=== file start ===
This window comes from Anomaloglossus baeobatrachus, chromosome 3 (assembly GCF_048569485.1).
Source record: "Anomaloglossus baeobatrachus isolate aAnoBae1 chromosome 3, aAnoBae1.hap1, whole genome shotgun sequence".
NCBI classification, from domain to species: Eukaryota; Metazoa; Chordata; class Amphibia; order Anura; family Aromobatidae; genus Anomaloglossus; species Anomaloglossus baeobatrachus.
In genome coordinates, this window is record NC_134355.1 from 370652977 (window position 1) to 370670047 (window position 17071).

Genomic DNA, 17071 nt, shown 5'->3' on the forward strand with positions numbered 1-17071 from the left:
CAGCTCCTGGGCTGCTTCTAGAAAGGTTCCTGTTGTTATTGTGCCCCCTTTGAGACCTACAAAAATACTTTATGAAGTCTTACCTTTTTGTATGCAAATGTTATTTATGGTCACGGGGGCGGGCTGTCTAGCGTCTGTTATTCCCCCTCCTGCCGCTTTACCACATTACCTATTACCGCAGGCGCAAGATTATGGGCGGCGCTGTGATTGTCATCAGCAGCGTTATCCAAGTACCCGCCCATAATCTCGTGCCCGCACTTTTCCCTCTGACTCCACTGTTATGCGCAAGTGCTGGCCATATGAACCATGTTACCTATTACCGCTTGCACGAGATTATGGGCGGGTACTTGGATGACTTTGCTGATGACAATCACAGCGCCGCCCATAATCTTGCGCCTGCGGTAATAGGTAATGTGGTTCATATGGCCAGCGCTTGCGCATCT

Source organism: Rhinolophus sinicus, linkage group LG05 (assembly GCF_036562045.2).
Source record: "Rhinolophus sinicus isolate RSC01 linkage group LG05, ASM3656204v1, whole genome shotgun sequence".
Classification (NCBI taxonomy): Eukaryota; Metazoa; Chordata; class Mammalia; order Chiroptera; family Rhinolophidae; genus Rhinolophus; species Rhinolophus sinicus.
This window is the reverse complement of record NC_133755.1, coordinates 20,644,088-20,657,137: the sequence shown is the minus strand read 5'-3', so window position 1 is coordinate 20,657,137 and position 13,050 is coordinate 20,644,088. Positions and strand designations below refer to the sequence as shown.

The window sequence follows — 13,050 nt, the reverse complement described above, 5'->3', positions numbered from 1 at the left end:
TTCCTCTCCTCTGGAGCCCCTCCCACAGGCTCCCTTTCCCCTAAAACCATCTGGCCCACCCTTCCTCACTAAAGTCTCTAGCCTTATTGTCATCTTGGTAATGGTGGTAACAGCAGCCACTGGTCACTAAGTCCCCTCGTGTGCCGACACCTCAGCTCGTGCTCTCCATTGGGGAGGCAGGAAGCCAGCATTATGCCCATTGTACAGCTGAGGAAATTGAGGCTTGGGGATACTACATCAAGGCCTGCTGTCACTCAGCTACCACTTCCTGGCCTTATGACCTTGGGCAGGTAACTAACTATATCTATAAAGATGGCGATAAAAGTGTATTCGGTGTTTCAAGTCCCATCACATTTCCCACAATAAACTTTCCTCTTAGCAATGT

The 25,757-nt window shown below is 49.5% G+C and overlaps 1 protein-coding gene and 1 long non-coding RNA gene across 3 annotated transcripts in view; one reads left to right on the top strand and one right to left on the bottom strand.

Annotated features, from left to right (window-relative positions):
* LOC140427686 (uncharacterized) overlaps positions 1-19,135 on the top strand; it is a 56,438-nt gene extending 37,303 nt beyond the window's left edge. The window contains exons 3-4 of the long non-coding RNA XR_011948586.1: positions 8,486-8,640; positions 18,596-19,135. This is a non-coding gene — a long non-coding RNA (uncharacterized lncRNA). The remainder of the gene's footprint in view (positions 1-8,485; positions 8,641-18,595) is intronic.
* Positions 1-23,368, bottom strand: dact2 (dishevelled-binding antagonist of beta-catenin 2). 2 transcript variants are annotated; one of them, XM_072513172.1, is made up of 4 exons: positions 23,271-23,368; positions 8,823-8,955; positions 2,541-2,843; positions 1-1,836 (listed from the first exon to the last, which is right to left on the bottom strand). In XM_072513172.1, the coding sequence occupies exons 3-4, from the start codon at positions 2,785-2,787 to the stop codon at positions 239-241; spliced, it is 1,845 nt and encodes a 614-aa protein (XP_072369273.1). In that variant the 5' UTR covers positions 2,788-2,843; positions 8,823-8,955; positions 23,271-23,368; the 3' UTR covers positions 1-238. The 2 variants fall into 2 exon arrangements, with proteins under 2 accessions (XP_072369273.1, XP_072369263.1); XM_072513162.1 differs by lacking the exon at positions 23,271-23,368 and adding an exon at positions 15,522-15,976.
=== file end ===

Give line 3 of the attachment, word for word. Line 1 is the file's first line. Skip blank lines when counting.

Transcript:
NCBI classification, from domain to species: Eukaryota; Metazoa; Chordata; class Amphibia; order Anura; family Aromobatidae; genus Anomaloglossus; species Anomaloglossus baeobatrachus.